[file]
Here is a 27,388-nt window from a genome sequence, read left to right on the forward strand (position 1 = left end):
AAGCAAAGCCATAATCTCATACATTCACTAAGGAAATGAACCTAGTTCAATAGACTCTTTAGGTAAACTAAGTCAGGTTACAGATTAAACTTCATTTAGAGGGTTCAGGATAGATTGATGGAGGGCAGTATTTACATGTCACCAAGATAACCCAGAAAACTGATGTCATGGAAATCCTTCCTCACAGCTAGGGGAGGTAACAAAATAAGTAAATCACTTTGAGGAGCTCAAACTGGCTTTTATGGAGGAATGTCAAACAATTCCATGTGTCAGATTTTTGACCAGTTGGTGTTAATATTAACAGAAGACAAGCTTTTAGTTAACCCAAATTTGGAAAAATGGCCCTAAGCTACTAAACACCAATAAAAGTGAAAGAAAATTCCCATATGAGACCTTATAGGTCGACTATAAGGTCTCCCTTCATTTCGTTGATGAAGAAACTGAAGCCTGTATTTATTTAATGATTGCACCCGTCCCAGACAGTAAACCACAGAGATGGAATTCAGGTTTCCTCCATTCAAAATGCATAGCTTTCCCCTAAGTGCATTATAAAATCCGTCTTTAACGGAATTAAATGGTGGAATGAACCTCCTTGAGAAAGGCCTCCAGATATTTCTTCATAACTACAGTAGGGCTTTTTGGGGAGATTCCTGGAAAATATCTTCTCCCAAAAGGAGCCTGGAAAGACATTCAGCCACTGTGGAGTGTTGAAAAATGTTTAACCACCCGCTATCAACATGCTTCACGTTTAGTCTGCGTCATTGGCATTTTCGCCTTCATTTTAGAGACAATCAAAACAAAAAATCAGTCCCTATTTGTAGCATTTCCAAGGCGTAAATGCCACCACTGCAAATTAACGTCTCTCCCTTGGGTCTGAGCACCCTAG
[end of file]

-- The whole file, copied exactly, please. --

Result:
Here is a 27,388-nt window from a genome sequence, read left to right on the forward strand (position 1 = left end):
AAGCAAAGCCATAATCTCATACATTCACTAAGGAAATGAACCTAGTTCAATAGACTCTTTAGGTAAACTAAGTCAGGTTACAGATTAAACTTCATTTAGAGGGTTCAGGATAGATTGATGGAGGGCAGTATTTACATGTCACCAAGATAACCCAGAAAACTGATGTCATGGAAATCCTTCCTCACAGCTAGGGGAGGTAACAAAATAAGTAAATCACTTTGAGGAGCTCAAACTGGCTTTTATGGAGGAATGTCAAACAATTCCATGTGTCAGATTTTTGACCAGTTGGTGTTAATATTAACAGAAGACAAGCTTTTAGTTAACCCAAATTTGGAAAAATGGCCCTAAGCTACTAAACACCAATAAAAGTGAAAGAAAATTCCCATATGAGACCTTATAGGTCGACTATAAGGTCTCCCTTCATTTCGTTGATGAAGAAACTGAAGCCTGTATTTATTTAATGATTGCACCCGTCCCAGACAGTAAACCACAGAGATGGAATTCAGGTTTCCTCCATTCAAAATGCATAGCTTTCCCCTAAGTGCATTATAAAATCCGTCTTTAACGGAATTAAATGGTGGAATGAACCTCCTTGAGAAAGGCCTCCAGATATTTCTTCATAACTACAGTAGGGCTTTTTGGGGAGATTCCTGGAAAATATCTTCTCCCAAAAGGAGCCTGGAAAGACATTCAGCCACTGTGGAGTGTTGAAAAATGTTTAACCACCCGCTATCAACATGCTTCACGTTTAGTCTGCGTCATTGGCATTTTCGCCTTCATTTTAGAGACAATCAAAACAAAAAATCAGTCCCTATTTGTAGCATTTCCAAGGCGTAAATGCCACCACTGCAAATTAACGTCTCTCCCTTGGGTCTGAGCACCCTAG